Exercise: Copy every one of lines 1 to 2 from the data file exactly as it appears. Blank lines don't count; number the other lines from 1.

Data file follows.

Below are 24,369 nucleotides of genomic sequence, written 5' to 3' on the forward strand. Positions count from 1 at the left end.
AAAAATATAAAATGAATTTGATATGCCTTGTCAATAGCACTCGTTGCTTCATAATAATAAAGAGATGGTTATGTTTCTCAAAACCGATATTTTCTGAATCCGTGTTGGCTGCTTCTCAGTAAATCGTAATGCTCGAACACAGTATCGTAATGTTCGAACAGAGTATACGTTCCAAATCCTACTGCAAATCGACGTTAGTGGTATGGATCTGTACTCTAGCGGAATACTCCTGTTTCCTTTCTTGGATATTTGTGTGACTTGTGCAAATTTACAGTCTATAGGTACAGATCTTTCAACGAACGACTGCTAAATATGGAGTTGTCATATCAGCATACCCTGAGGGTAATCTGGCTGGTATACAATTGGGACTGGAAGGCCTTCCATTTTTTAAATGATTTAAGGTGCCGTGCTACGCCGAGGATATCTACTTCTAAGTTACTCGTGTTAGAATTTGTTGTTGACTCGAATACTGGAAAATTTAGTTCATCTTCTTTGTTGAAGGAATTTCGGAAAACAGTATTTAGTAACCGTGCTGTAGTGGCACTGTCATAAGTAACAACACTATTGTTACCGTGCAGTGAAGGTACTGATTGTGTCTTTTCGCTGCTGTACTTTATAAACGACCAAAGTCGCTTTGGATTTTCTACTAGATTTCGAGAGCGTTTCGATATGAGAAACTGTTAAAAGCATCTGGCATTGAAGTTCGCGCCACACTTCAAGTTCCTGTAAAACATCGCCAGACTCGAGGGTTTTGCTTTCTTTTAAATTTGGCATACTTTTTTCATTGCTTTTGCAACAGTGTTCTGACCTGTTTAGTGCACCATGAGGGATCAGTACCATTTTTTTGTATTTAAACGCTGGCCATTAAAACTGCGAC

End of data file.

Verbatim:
Below are 24,369 nucleotides of genomic sequence, written 5' to 3' on the forward strand. Positions count from 1 at the left end.
AAAAATATAAAATGAATTTGATATGCCTTGTCAATAGCACTCGTTGCTTCATAATAATAAAGAGATGGTTATGTTTCTCAAAACCGATATTTTCTGAATCCGTGTTGGCTGCTTCTCAGTAAATCGTAATGCTCGAACACAGTATCGTAATGTTCGAACAGAGTATACGTTCCAAATCCTACTGCAAATCGACGTTAGTGGTATGGATCTGTACTCTAGCGGAATACTCCTGTTTCCTTTCTTGGATATTTGTGTGACTTGTGCAAATTTACAGTCTATAGGTACAGATCTTTCAACGAACGACTGCTAAATATGGAGTTGTCATATCAGCATACCCTGAGGGTAATCTGGCTGGTATACAATTGGGACTGGAAGGCCTTCCATTTTTTAAATGATTTAAGGTGCCGTGCTACGCCGAGGATATCTACTTCTAAGTTACTCGTGTTAGAATTTGTTGTTGACTCGAATACTGGAAAATTTAGTTCATCTTCTTTGTTGAAGGAATTTCGGAAAACAGTATTTAGTAACCGTGCTGTAGTGGCACTGTCATAAGTAACAACACTATTGTTACCGTGCAGTGAAGGTACTGATTGTGTCTTTTCGCTGCTGTACTTTATAAACGACCAAAGTCGCTTTGGATTTTCTACTAGATTTCGAGAGCGTTTCGATATGAGAAACTGTTAAAAGCATCTGGCATTGAAGTTCGCGCCACACTTCAAGTTCCTGTAAAACATCGCCAGACTCGAGGGTTTTGCTTTCTTTTAAATTTGGCATACTTTTTTCATTGCTTTTGCAACAGTGTTCTGACCTGTTTAGTGCACCATGAGGGATCAGTACCATTTTTTTGTATTTAAACGCTGGCCATTAAAACTGCGAC